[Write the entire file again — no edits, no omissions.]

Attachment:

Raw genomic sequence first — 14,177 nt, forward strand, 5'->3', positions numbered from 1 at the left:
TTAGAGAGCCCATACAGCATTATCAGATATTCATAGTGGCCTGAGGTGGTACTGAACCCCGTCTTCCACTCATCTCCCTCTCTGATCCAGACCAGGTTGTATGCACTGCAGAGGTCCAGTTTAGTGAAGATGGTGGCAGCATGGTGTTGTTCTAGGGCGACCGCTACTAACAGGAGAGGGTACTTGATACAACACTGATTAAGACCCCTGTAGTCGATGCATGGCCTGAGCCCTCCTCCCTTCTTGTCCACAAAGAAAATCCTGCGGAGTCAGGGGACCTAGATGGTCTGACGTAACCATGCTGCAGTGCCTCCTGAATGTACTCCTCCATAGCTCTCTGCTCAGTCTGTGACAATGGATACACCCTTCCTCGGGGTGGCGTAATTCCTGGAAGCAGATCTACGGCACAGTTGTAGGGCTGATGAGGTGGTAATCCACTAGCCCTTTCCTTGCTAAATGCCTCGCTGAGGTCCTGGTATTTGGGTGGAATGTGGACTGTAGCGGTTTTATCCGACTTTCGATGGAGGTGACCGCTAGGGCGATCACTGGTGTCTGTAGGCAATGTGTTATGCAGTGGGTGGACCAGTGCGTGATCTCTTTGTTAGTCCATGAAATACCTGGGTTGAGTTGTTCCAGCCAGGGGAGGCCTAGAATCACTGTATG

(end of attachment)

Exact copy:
Raw genomic sequence first — 14,177 nt, forward strand, 5'->3', positions numbered from 1 at the left:
TTAGAGAGCCCATACAGCATTATCAGATATTCATAGTGGCCTGAGGTGGTACTGAACCCCGTCTTCCACTCATCTCCCTCTCTGATCCAGACCAGGTTGTATGCACTGCAGAGGTCCAGTTTAGTGAAGATGGTGGCAGCATGGTGTTGTTCTAGGGCGACCGCTACTAACAGGAGAGGGTACTTGATACAACACTGATTAAGACCCCTGTAGTCGATGCATGGCCTGAGCCCTCCTCCCTTCTTGTCCACAAAGAAAATCCTGCGGAGTCAGGGGACCTAGATGGTCTGACGTAACCATGCTGCAGTGCCTCCTGAATGTACTCCTCCATAGCTCTCTGCTCAGTCTGTGACAATGGATACACCCTTCCTCGGGGTGGCGTAATTCCTGGAAGCAGATCTACGGCACAGTTGTAGGGCTGATGAGGTGGTAATCCACTAGCCCTTTCCTTGCTAAATGCCTCGCTGAGGTCCTGGTATTTGGGTGGAATGTGGACTGTAGCGGTTTTATCCGACTTTCGATGGAGGTGACCGCTAGGGCGATCACTGGTGTCTGTAGGCAATGTGTTATGCAGTGGGTGGACCAGTGCGTGATCTCTTTGTTAGTCCATGAAATACCTGGGTTGAGTTGTTCCAGCCAGGGGAGGCCTAGAATCACTGTATG